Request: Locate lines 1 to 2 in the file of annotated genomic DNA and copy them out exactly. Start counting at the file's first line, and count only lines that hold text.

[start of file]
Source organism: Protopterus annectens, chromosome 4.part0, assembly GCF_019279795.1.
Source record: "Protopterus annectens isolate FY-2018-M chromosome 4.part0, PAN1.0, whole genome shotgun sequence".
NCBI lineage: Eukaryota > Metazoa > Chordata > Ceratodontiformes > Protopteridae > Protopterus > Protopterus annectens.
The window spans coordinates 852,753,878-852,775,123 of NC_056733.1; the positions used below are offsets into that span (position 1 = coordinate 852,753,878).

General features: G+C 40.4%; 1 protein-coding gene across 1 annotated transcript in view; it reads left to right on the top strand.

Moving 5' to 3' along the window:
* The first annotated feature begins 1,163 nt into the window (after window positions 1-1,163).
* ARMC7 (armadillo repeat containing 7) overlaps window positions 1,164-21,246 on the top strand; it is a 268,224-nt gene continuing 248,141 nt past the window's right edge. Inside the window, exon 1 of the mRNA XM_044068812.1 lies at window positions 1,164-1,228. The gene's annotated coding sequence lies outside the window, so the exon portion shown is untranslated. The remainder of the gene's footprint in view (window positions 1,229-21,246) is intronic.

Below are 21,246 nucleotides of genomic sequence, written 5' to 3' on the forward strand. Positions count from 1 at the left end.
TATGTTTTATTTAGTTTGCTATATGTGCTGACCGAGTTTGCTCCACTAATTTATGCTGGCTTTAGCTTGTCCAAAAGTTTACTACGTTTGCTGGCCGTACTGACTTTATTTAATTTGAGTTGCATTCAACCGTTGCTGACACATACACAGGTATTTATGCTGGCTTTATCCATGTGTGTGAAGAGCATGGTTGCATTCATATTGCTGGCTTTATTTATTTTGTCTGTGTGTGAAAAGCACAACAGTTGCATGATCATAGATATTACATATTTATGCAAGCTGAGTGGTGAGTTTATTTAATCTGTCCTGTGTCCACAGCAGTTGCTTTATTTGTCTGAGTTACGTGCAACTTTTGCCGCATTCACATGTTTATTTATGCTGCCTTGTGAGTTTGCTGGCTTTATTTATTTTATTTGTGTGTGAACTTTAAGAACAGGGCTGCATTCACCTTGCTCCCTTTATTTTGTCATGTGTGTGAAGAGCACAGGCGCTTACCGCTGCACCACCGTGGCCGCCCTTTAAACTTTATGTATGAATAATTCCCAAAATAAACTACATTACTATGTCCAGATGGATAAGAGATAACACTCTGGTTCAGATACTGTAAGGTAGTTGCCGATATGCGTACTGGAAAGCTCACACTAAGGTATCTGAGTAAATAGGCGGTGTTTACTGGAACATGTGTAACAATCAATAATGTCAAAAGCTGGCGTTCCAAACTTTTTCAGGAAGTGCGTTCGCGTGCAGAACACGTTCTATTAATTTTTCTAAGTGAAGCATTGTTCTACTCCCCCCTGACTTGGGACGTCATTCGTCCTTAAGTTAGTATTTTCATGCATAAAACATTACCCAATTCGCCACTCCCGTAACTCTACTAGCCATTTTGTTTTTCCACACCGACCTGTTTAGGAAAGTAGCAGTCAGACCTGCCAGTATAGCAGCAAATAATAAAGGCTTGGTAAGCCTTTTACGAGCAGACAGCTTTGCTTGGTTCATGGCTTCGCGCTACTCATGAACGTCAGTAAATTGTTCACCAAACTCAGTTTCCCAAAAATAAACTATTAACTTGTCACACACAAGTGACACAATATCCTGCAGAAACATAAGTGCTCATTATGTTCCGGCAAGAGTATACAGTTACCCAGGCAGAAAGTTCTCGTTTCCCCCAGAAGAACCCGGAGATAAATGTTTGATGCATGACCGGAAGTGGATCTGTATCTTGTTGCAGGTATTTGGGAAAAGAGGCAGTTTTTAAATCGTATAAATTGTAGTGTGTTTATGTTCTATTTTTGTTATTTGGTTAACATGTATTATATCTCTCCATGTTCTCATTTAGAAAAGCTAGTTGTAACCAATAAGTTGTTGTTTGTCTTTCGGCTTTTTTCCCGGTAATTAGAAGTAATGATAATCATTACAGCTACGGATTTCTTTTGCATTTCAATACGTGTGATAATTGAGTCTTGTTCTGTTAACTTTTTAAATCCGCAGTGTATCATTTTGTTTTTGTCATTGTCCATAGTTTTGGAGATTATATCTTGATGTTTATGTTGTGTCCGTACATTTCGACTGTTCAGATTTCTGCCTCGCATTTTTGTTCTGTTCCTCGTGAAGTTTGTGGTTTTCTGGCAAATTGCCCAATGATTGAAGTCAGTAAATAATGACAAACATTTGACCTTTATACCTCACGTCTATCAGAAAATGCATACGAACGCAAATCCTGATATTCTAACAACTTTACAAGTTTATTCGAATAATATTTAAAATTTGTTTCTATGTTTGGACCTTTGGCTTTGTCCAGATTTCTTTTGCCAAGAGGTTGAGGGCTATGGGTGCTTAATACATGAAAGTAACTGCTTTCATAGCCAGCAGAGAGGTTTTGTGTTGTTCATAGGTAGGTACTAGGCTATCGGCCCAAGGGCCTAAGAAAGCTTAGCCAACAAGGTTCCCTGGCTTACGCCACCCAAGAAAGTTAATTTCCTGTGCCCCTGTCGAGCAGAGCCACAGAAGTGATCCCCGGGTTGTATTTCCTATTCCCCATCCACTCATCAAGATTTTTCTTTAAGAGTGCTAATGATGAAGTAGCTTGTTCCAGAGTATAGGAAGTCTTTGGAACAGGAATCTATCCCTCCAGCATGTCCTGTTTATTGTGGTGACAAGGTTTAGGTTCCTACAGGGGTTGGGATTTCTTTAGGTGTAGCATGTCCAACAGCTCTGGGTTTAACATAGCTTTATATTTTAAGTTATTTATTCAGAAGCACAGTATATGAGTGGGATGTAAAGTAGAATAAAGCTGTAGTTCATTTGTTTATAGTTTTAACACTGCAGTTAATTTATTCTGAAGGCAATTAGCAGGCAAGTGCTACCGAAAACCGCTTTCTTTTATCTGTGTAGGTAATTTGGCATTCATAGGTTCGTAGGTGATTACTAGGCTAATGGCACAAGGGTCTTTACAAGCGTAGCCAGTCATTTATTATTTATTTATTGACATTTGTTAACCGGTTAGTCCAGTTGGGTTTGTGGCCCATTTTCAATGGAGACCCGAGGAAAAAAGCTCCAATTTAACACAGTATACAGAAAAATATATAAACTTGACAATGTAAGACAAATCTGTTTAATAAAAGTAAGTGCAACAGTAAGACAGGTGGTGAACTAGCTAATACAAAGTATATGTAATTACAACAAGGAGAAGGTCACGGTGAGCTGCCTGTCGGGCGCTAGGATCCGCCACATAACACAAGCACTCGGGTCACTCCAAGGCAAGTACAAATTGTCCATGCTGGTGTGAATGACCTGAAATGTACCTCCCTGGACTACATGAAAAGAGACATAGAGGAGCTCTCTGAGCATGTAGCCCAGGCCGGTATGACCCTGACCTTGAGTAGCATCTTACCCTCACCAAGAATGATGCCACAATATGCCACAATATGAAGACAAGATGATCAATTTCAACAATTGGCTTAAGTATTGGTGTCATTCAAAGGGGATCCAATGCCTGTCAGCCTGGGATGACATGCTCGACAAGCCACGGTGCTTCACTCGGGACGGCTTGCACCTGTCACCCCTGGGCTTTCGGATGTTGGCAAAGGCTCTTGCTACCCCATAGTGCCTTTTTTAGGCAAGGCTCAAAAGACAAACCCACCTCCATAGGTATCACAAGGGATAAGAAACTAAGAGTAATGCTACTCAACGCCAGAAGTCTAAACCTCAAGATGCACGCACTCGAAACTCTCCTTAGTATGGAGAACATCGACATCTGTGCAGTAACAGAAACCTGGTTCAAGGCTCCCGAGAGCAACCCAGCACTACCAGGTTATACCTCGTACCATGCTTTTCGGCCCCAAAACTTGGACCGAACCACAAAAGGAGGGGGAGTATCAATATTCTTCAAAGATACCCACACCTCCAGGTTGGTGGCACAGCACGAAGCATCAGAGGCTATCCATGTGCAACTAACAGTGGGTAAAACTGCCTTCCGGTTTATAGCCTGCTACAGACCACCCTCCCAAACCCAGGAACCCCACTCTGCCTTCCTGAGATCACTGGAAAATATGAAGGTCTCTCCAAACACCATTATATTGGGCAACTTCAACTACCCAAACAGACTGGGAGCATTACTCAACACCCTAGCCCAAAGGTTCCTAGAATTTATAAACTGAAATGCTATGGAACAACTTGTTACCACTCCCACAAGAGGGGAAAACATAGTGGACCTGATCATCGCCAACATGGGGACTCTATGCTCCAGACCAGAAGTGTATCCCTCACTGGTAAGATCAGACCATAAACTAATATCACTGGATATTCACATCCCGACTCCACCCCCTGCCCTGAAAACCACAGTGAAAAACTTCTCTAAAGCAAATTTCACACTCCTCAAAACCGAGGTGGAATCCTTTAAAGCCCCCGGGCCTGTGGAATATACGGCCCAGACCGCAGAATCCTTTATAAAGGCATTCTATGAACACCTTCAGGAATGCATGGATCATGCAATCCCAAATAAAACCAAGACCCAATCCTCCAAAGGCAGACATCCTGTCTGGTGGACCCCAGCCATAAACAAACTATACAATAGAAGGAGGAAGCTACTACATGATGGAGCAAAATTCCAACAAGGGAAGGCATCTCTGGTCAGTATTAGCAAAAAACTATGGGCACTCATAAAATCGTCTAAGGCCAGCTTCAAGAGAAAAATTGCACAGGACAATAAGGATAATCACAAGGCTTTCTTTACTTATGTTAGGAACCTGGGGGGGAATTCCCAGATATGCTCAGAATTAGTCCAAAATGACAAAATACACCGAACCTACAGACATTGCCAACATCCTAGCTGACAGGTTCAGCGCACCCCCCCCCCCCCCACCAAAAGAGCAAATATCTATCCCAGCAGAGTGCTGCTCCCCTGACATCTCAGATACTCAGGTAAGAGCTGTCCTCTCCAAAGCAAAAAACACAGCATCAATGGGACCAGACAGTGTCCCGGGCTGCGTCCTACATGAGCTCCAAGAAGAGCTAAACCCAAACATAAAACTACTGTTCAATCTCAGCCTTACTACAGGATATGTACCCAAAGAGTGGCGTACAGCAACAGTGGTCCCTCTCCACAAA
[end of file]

Source organism: Protopterus annectens, chromosome 4.part0, assembly GCF_019279795.1.
Source record: "Protopterus annectens isolate FY-2018-M chromosome 4.part0, PAN1.0, whole genome shotgun sequence".